The storm began at five minutes after four o’clock. The lush trident-like leaves on the stately maples that bordered the parking lot of the Collier Medical Plaza twitched, fluttered like little flags, then stopped moving altogether. A single iron gray cloud drifted and strayed like a lost child, eventually settling over the radio tower on top of the Fenton Fidelity Building.
At twenty minutes after four, the cloud was no longer lost or alone, but was now part of an army, a vast swirling mass of black, advancing out of the west, gaining strength and momentum as it marched unchallenged. The maple leaves now swayed and bounced like tiny green sheets, ghost-like marionettes whose strings were being erratically jerked and pulled by a powerful and compelling wind.
At four thirty-five, the relentless clouds had buried the late summer sun under a pile of thick ebony blankets. An uneasy darkness spread out over the landscape, causing the arc lights to illuminate at least two hours ahead of schedule. Other, smaller lights began to appear in the windows of most of the medical offices, popping out into the premature night like tiny pinholes.
And then the rain came, slowly and cautiously at first, a few drops probing the ground like skirmishers approaching a well-entrenched enemy. Moments later, the main force arrived and attacked without mercy, each successive wave announced by a jagged streak of lightning followed by an inglorious explosion of thunder. The sky seemed to drop like a heavy velvet curtain, crushing everything beneath it.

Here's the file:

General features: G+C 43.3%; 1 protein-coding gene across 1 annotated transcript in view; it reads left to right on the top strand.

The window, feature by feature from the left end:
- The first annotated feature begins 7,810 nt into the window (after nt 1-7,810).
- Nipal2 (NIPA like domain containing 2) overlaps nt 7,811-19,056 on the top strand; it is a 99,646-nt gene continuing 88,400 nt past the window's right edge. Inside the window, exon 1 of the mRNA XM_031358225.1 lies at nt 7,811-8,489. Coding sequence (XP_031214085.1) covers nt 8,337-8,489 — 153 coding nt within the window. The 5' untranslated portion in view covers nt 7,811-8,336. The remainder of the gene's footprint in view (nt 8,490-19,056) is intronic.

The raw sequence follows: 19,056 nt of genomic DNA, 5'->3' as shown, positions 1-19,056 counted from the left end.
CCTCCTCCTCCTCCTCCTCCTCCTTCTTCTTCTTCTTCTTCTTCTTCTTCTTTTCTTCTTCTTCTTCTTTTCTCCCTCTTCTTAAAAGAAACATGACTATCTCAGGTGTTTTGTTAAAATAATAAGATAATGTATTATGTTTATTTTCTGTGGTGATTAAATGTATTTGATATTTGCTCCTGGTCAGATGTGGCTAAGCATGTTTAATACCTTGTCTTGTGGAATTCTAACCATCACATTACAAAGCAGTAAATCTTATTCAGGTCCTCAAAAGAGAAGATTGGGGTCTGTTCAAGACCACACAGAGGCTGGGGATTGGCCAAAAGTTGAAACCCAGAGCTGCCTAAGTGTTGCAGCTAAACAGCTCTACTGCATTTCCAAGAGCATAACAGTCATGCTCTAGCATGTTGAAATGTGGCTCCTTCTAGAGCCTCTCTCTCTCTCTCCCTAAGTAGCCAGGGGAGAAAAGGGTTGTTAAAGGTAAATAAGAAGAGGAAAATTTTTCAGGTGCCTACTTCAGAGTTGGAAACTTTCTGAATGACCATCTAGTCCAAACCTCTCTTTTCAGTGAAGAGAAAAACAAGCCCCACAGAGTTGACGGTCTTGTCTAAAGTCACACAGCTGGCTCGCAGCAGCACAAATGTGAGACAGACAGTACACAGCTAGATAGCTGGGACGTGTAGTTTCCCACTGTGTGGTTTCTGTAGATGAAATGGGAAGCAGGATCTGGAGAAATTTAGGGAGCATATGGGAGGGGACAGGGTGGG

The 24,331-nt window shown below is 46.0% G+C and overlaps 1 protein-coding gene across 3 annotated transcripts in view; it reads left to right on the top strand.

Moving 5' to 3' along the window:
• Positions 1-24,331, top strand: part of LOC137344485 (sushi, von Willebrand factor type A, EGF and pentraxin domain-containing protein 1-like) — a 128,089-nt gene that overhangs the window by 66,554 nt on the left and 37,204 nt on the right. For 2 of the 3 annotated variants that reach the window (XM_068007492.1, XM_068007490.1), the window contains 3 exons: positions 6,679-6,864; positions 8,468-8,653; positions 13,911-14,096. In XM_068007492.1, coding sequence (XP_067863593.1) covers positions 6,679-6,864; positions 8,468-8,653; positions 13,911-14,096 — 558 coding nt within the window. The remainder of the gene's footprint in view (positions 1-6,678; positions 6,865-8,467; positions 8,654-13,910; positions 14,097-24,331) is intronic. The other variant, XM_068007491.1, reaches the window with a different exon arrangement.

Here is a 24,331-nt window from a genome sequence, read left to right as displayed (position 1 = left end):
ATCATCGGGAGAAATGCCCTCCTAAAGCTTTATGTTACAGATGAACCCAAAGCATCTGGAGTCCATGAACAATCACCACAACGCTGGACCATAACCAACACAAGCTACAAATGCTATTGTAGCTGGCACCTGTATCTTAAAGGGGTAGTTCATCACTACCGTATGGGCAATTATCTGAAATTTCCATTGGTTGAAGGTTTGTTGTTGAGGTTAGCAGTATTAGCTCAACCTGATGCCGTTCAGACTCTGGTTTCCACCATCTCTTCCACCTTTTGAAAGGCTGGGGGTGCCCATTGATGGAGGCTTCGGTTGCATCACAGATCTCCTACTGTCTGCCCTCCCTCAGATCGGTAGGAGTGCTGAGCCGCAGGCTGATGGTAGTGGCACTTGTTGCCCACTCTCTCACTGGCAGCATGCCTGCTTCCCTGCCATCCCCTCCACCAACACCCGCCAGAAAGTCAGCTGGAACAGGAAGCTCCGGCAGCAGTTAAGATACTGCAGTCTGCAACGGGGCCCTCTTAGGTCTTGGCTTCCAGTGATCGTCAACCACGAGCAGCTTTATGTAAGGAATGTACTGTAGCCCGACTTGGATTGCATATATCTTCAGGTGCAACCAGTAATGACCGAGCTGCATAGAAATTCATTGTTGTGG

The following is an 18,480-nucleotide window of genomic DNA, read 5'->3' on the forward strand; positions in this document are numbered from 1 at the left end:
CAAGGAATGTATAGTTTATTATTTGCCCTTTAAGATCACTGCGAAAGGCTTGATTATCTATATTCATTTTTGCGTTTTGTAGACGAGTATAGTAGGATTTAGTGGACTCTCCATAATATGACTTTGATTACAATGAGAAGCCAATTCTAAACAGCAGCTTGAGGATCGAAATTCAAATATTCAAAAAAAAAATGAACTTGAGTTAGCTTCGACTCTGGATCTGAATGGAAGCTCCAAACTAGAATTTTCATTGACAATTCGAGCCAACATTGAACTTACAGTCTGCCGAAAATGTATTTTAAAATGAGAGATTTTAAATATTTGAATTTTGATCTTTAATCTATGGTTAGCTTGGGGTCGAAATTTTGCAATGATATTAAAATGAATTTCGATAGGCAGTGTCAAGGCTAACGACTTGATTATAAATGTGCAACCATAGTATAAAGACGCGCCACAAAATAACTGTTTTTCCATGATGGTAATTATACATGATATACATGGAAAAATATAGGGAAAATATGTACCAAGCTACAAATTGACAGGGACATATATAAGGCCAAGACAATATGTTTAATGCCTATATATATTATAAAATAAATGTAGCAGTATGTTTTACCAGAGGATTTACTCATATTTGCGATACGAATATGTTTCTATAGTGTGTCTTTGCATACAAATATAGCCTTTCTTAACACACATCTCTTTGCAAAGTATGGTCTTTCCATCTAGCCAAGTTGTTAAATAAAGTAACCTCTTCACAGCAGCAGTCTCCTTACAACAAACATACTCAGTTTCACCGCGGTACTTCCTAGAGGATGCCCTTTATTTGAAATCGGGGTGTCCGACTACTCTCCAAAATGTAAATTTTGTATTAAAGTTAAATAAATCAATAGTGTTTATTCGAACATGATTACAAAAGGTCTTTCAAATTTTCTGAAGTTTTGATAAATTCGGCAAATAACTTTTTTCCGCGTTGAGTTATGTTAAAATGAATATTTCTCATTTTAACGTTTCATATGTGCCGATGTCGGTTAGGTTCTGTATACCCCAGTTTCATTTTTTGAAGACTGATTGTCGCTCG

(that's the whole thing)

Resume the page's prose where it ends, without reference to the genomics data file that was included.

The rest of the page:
People gathered in the foyer of the building and gazed out at the watery wall of darkness that separated them from the parking lot. Some cursed, some prayed, some glanced anxiously at their watches. One by one, they found a courage born out of desperation or impatience or both and dashed, kamikaze-like, toward their cars, seeing nothing but the storm, hearing nothing but the storm.
By five-thirty, water was coursing in small rivers through the nearly deserted parking lot. And still the rain fell and the wind whipped the thick branches of the trees, sending showers of leaves into the air like confetti. For the next two hours, the storm raged unabated, pounding the area, reducing the town of Kramer to a vast dark ocean of muddy grass and flooded asphalt. Nothing moved outside that wasn’t storm; nothing was visible in any direction.
And then it passed, and an uneasy calm took its place. Water sank slowly into the ground. Tiny holes appeared between the clouds. Off to the east, an occasional growl of thunder would assert itself into the evening, ever weakening echoes of the tempest that people would talk about for years afterward.
At eight-fifteen, Jim Murphy put on his gray windbreaker and peered out into the parking lot. No one was left in the building – he was sure of that as many times as he had made rounds. But now that it was no longer raining, he needed to patrol the grounds to assess for damage, make sure the building had survived intact. Besides, in the shadows cast by one of the light poles he thought he could see a single car remaining in the lot. He would have to check that as well.
He zipped up the jacket and secured the nylon hood over his thinning gray hair. There were three hours left in his shift, and he was already very anxious to go home. He checked the ring of keys attached to his wide black belt and pulled the long metal flashlight from the security station. Carefully, he opened the front door and stuck his hand out, feeling for rain, listening for wind and thunder. A light mist was rising from the asphalt, the only visible reminder of the enormous ferocity of the storm that had ripped through the area like a giant claw.